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Quality Plan (draft version 04

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Quality Plan
1 Introduction
This quality plan is deliverable 5.3 of the European lead-free soldering project “Lead-free soldering also for SME’s”. In this report the quality plan is demonstrated for the manual soldering process. A process has been selected instead of a generic lead-free description. This to prevent that it would become too broad or too generic on a too high level. Manual soldering has been selected because it is probably still one of the most critical lead-free assembly processes. This process heavily relies on the human factor concerning soldering techniques and working methods. Lead-free manual soldering is also a research topic within the project. This document provides a systematic guideline of critical aspects which should be specified and in control for the process.

2 Definition of quality plan
What is a quality plan? The following definition of quality plan has been translated from the glossary “Verklarende Woordenlijst Kwaliteitszorg” [1]: “An instrument which enables executors to built products which can meet the expectations of the customer. The plan, which is a result of quality planning, contains a description of the specific measures, facilities and sequence of activities with regard to quality, applicable to a product, service, contract or project.”

3 Scope
The quality plan is based on the manual soldering process and primarily focused on the lead-free related aspects. The quality plan is therefore neither product specific nor a general lead-free guideline. The focus is on quality related aspects, solder joint reliability is therefore not specifically covered by this plan. Quality and quality control are obviously important conditions for obtaining reliable solder joints, but to ensure reliability, one should also incorporate design and material parameters with respect to the operational conditions. Finally, this document is only guideline and can therefore not be used as a specification.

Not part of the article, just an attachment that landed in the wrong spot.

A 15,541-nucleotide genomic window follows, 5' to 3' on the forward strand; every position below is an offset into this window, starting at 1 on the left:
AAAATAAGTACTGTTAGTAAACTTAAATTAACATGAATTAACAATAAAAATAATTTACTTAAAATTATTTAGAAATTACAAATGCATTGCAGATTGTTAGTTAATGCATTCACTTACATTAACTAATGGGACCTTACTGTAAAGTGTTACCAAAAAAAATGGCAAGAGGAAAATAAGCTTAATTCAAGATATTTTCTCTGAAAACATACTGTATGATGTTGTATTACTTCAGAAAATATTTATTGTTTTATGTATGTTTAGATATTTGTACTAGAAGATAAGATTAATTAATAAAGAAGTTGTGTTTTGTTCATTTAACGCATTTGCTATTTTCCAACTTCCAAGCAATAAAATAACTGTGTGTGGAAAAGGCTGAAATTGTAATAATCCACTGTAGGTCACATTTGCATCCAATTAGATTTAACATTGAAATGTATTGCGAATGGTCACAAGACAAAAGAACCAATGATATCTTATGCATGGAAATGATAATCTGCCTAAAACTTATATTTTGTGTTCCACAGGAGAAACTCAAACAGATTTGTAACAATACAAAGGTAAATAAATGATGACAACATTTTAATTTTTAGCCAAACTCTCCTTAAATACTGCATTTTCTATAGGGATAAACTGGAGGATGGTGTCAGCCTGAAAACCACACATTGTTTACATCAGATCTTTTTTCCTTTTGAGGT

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4 Objective
To provide an instrument which can contribute to the quality level and the control of manually soldered lead-free joints. In a systematic and detailed description, guidelines and references are given which can be used to set up and control the process. Additionally this document can be used as a check list when performing process audits.

5 Quality plan
The quality plan is based on the process of the assembly and soldering of through-hole printed circuit boards. The basic flow of this manual soldering process is presented in figure 1. Table 1 contains the list of aspects which should be specified and controlled for this process. The main references in the table correspond to the references in the process flow.

M1 Printed circuit board P1 M2 Components

Mounting components

P2 Soldering

M3 Solder wire